Graft Witness’s Fatal Plunge Sours Malaysia Premier’s Honeymoon

The anti-corruption commission “is just another tool of UMNO,” said Haris Ibrahim, a Kuala Lumpur-based human rights lawyer. “Short of completely overhauling the composition and the makeup of this body, this perception will not change.”


By Ranjeetha Pakiam, Bloomberg

An opposition aide’s death last week after plunging from the 14th floor of Malaysia’s anti-corruption agency may have ended Prime Minister Najib Razak’s honeymoon with the electorate.

Teoh Beng Hock, 30, died after being grilled by the Malaysian Anti-Corruption Commission as a witness to the alleged misuse of public funds by the opposition-run state of Selangor. The government today may accede to demands from its own coalition partners and the opposition for an independent commission of inquiry after the death sparked public protests.

“This is a reminder to the Malaysian public that the institutions of the state have been compromised,” said James Chin, a professor of political science at the Malaysian campus of Australia’s Monash University outside Kuala Lumpur. “There is no check and balance within the police and the other law enforcement agencies. They’re not accountable to anyone save for the” government.

The police account of the circumstances of Teoh’s death, as reported by the New Straits Times, is that he was questioned for nearly 11 hours in a probe into misuse of public funds by opposition politicians and released at 3:45 a.m. on July 16. Police said his body was found on the 5th floor podium of the commission’s building at 1:30 p.m. and that he died between 8 a.m. and 9 a.m., the newspaper said.

Additional Questions

Abu Kassim Mohammad, the deputy commissioner of the anti- graft agency, said Teoh wanted to rest for a while on a couch after he was discharged and several officers saw him sleeping there at 6 a.m., the New Straits Times reported. The police have not concluded investigations and will bring in another 40 people for questioning in addition to the 33 already queried, Home Minister Hishammuddin Hussein said yesterday.

Najib, whose National Front has ruled since Malaysia’s independence from Britain in 1957, had seen his public approval ratings jump before Teoh’s death. The prime minister recaptured political ground lost at last year’s election by adopting opposition leader Anwar Ibrahim’s mantle as a reformer, dismantling preferences in business for ethnic Malays.

Anwar’s People’s Alliance says Najib’s ruling United Malays National Organisation, or UMNO, uses the police to stamp out dissent. Anwar himself is on trial for sodomy, a crime in Malaysia, and says the charges are politically motivated and that he doesn’t expect a fair hearing.

The anti-corruption commission “is just another tool of UMNO,” said Haris Ibrahim, a Kuala Lumpur-based human rights lawyer. “Short of completely overhauling the composition and the makeup of this body, this perception will not change.”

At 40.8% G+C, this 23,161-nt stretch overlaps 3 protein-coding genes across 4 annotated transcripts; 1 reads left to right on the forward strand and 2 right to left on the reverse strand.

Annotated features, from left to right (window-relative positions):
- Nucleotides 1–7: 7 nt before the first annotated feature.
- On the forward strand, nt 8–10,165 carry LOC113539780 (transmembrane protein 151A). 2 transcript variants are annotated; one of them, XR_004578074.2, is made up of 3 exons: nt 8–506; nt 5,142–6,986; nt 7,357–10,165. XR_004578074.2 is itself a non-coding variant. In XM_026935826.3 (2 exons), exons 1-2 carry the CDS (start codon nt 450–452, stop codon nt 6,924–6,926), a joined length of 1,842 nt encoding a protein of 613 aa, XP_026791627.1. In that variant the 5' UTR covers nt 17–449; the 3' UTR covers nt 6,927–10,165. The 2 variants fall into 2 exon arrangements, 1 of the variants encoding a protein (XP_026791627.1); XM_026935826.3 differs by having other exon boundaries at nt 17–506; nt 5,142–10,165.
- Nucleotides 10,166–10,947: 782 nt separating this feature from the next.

Lack of Faith

The latest survey by the Merdeka Center, an independent research institute based outside Kuala Lumpur, showed that while Najib had a 65 percent approval rating, the public’s confidence in the police stood at 46 percent, and at 41 percent for the anti-corruption body.

The opposition will set up an independent police complaints commission, a recommendation by an earlier Royal Commission in 2005 that the government has not fully implemented, Anwar says.

Hishammuddin said yesterday the police investigation into Teoh’s death would be carried out “without fear or favor.”

“There are many questions asked that need to be answered,” he told reporters. “If the questions raised are not answered, we might have to look at other options, including the possibility of setting up a royal or independent commission.”

Funeral Protest

About 2,000 people, including Anwar, attended Teoh’s funeral on July 20, the New Straits Times reported. The procession following the body carried banners and posters demanding justice. Seven people were arrested when protesters scuffled with police at a July 17 demonstration, the Star said.

Local councilor Tan Boon Wah, 39, was one of the suspects called in for interrogation on July 15, after the anti- corruption agency accused him of pocketing 2,400 ringgit ($677) he was given to supply flags for the Malaysian National Day celebrations on Aug. 31 last year.

“They made me stand still, at attention, for four hours, during which they made as if they were going to hit me, and called me ‘stupid Chinese’ repeatedly,” Tan said in a telephone interview. Tan said he was released at 2:30 a.m. after promising to show the receipts for the flags.

“Public confidence has disappeared and a lot of rebuilding has to be done,” said Tunku Abdul Aziz Ibrahim, a former president of Transparency International and vice-president of the opposition Democratic Action Party. “The prime minister has to take the lead. There should be no cover-up.”

To contact the reporter on this story: Ranjeetha Pakiam in Kuala Lumpur at [email protected]